In the face of the worst fiscal crisis in recent history, while raising taxes and slashing vital services, the Louisiana Senate has mistakenly passed a state budget that adds more than $3.5 million to operate unnecessary new juvenile prison beds at a time of falling juvenile crime.

Gov. Bobby Jindal wants the money to open a new juvenile prison, the Acadiana Center for Youth, in May 2016. The House, rightly concerned about feeding an addiction to incarceration at a time of shrinking budgets, slashed the money from the budget. Then the Senate put it back.

The Senate didn’t approve necessary increases for our public schools. It didn’t fund all our waiver slots for children with developmental disabilities to live with dignity in their homes. It couldn’t come up with a million dollars for transitional supports for children aging out of foster care.

Instead, we got a multimillion-dollar increase in spending for juvenile incarceration. That $3.5 million is just start-up costs. In future fiscal years, we’re going to have to pay the full carrying cost for those 72 beds: $11 million per year, or $419 for each imprisoned child, every day.

Louisiana doesn’t need to add juvenile prison beds. Take it from the secretary of the Office of Juvenile Justice, Dr. Mary Livers, who in February of this year publicly told the state’s Juvenile Justice Implementation Commission that she doesn’t need more beds. But the Senate’s budget runs contrary to that claim, actually increasing the number of prison beds by maintaining full operational funds for OJJ’s two existing juvenile prisons while bringing a whole new prison online.

In fact, all the data suggest we need fewer juvenile prison beds. Louisiana made dramatic progress reducing incarceration from 2001 to 2006, including shutting down the state’s worst juvenile prisons. But since 2006, we’ve stagnated, with juvenile incarceration falling only 16 percent while juvenile arrests dropped by 40 percent. And while Louisiana plateaued, juvenile incarceration decreased by 45 percent in the nation as a whole.

We still have a way to go in shrinking our juvenile prison population. Our neighbor Texas — not remotely soft on crime — acted in 2007 to limit state juvenile prisons only to youth adjudicated for felony offenses. Meanwhile, 57 percent of children in Louisiana’s youth prisons are locked up for an offense that involved neither violence nor weapons.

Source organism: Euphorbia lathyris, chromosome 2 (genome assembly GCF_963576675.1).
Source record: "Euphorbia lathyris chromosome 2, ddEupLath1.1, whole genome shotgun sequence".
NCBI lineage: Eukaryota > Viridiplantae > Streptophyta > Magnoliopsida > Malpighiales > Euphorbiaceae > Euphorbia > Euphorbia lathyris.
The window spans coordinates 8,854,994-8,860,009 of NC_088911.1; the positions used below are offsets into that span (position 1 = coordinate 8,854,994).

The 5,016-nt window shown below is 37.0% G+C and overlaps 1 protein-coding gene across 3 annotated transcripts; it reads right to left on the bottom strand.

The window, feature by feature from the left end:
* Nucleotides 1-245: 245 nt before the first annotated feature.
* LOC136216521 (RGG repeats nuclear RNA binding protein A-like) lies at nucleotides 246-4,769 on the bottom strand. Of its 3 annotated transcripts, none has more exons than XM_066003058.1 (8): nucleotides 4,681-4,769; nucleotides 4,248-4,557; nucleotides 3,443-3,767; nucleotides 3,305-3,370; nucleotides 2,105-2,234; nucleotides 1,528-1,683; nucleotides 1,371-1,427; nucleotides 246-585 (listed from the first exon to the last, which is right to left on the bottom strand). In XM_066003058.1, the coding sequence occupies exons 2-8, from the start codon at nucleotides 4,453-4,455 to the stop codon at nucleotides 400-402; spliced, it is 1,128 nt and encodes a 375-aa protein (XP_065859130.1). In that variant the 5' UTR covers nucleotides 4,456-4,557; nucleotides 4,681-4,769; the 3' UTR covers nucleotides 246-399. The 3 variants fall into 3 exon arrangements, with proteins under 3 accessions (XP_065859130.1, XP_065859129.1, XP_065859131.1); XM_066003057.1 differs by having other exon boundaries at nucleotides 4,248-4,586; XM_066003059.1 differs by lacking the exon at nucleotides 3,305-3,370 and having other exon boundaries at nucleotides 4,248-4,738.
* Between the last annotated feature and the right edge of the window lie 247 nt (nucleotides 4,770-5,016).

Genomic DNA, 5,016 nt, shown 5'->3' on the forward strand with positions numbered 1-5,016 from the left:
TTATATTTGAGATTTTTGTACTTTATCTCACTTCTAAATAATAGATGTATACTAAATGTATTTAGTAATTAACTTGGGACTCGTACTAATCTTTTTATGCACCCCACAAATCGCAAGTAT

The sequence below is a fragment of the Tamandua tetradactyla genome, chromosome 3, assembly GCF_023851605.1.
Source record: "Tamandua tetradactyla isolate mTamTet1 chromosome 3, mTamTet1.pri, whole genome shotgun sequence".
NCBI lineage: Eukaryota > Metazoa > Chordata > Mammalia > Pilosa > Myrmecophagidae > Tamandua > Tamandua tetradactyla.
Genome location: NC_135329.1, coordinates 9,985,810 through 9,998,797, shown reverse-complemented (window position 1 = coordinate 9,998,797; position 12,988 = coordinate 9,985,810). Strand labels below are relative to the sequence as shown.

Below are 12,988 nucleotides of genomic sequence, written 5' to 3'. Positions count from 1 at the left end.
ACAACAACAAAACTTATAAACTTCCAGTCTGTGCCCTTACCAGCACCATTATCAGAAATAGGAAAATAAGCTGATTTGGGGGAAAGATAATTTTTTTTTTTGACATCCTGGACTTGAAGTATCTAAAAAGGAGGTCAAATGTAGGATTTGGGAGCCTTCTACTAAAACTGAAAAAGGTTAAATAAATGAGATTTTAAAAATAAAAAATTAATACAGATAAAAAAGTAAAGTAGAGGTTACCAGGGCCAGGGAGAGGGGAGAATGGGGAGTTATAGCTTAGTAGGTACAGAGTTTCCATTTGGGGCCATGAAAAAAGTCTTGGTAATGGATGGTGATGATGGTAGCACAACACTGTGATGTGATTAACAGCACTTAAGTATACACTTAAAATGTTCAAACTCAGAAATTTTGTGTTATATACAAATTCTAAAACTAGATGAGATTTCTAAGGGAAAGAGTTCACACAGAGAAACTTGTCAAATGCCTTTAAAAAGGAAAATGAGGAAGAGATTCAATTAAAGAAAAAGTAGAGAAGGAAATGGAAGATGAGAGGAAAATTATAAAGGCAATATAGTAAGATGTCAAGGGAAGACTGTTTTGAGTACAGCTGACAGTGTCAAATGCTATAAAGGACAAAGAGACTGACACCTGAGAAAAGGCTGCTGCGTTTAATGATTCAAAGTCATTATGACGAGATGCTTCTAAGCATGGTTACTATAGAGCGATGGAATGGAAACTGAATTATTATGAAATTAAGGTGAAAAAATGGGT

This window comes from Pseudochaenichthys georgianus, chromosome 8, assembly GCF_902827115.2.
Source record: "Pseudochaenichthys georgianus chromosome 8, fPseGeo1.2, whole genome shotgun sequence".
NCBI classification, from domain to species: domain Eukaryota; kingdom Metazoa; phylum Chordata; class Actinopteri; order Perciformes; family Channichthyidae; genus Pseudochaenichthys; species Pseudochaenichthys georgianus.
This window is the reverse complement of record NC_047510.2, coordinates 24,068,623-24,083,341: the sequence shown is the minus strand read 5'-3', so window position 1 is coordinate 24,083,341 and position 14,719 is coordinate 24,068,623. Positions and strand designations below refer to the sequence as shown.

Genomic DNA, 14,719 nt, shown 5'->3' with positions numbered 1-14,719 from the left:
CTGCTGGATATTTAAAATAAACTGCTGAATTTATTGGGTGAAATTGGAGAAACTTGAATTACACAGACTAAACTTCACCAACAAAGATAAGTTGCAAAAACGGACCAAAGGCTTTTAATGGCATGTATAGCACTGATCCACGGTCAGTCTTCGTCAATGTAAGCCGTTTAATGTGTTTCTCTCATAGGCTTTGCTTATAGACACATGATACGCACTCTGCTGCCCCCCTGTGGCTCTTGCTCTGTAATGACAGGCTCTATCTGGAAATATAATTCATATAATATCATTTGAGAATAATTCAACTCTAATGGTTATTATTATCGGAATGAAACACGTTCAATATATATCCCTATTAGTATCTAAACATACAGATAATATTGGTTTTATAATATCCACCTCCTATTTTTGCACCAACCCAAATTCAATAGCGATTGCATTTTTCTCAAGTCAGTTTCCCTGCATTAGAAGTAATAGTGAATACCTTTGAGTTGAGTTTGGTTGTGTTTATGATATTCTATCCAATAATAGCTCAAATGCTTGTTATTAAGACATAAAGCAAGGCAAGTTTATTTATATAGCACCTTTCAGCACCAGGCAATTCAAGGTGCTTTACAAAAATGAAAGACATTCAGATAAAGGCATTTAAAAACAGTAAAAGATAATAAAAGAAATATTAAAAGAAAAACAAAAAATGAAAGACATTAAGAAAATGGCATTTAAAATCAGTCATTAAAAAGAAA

Unnecessary imprisonment is bad for our budgets and bad for public safety. The research is clear: the further a young person penetrates the juvenile justice system, the more likely he or she is to be arrested as an adult. This is especially true when youth are incarcerated in secure facilities. Louisiana consistently ranks at the bottom of states in incarcerating its residents and in the welfare of its children. The Senate just doubled down on trends that we should be doing everything we can to reverse.

Fortunately, it’s not too late. Over the next few days, a conference committee of senators and representatives will meet to resolve the differences between the budgets approved by the House and the Senate. The conference committee could simply adopt the House’s juvenile justice funding plan, refusing to fund the opening of an unnecessary prison in the face of jaw-dropping budget deficits.

But the committee could do more. It could write language requiring that the Office of Juvenile Justice save money by closing one old bed, in its existing and outdated youth facilities, for every new bed that comes online. That strategy would save money this year and hold down costs in every subsequent year by promoting the right-sizing of a juvenile justice system whose reforms have failed to keep pace with our sister states. The ensuing savings could be reinvested in services that actually promote better life outcomes for children.

We could use newer, high-quality facilities located around the state so that youth can remain closer to home — but we do not need to increase our juvenile prison footprint, at enormous expense and at a time when all of the data suggest we could effectively and safely serve more children in the community.

Rachel Gassert is policy director of the Juvenile Justice Project of Louisiana.